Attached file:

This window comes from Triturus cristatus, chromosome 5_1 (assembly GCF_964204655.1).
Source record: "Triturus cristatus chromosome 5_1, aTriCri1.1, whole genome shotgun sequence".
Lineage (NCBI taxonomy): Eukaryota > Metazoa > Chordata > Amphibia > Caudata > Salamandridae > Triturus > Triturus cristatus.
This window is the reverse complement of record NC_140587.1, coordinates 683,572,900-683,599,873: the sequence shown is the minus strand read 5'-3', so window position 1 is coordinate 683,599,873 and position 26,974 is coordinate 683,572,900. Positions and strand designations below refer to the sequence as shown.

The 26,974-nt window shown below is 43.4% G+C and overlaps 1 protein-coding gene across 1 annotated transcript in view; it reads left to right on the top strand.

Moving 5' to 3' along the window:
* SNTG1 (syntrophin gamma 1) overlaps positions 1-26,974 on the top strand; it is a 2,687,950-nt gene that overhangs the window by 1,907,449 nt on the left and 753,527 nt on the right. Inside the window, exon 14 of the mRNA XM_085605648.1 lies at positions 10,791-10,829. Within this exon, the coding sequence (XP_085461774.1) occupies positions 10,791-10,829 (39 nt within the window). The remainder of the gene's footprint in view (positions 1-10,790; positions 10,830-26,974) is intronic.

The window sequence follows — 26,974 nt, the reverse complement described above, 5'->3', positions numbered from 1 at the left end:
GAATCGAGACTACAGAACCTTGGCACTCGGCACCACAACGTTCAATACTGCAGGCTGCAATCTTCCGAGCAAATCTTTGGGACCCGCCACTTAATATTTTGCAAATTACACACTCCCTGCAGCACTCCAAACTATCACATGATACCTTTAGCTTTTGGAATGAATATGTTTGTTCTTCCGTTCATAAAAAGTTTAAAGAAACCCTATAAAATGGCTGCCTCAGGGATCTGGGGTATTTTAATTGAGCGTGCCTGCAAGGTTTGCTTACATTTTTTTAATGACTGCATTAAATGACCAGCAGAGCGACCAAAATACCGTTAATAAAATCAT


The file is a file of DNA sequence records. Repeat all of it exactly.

This window comes from Triturus cristatus, chromosome 5_1 (assembly GCF_964204655.1).
Source record: "Triturus cristatus chromosome 5_1, aTriCri1.1, whole genome shotgun sequence".
Lineage (NCBI taxonomy): Eukaryota > Metazoa > Chordata > Amphibia > Caudata > Salamandridae > Triturus > Triturus cristatus.
This window is the reverse complement of record NC_140587.1, coordinates 683,572,900-683,599,873: the sequence shown is the minus strand read 5'-3', so window position 1 is coordinate 683,599,873 and position 26,974 is coordinate 683,572,900. Positions and strand designations below refer to the sequence as shown.

The 26,974-nt window shown below is 43.4% G+C and overlaps 1 protein-coding gene across 1 annotated transcript in view; it reads left to right on the top strand.

Moving 5' to 3' along the window:
* SNTG1 (syntrophin gamma 1) overlaps positions 1-26,974 on the top strand; it is a 2,687,950-nt gene that overhangs the window by 1,907,449 nt on the left and 753,527 nt on the right. Inside the window, exon 14 of the mRNA XM_085605648.1 lies at positions 10,791-10,829. Within this exon, the coding sequence (XP_085461774.1) occupies positions 10,791-10,829 (39 nt within the window). The remainder of the gene's footprint in view (positions 1-10,790; positions 10,830-26,974) is intronic.

The window sequence follows — 26,974 nt, the reverse complement described above, 5'->3', positions numbered from 1 at the left end:
GAATCGAGACTACAGAACCTTGGCACTCGGCACCACAACGTTCAATACTGCAGGCTGCAATCTTCCGAGCAAATCTTTGGGACCCGCCACTTAATATTTTGCAAATTACACACTCCCTGCAGCACTCCAAACTATCACATGATACCTTTAGCTTTTGGAATGAATATGTTTGTTCTTCCGTTCATAAAAAGTTTAAAGAAACCCTATAAAATGGCTGCCTCAGGGATCTGGGGTATTTTAATTGAGCGTGCCTGCAAGGTTTGCTTACATTTTTTTAATGACTGCATTAAATGACCAGCAGAGCGACCAAAATACCGTTAATAAAATCAT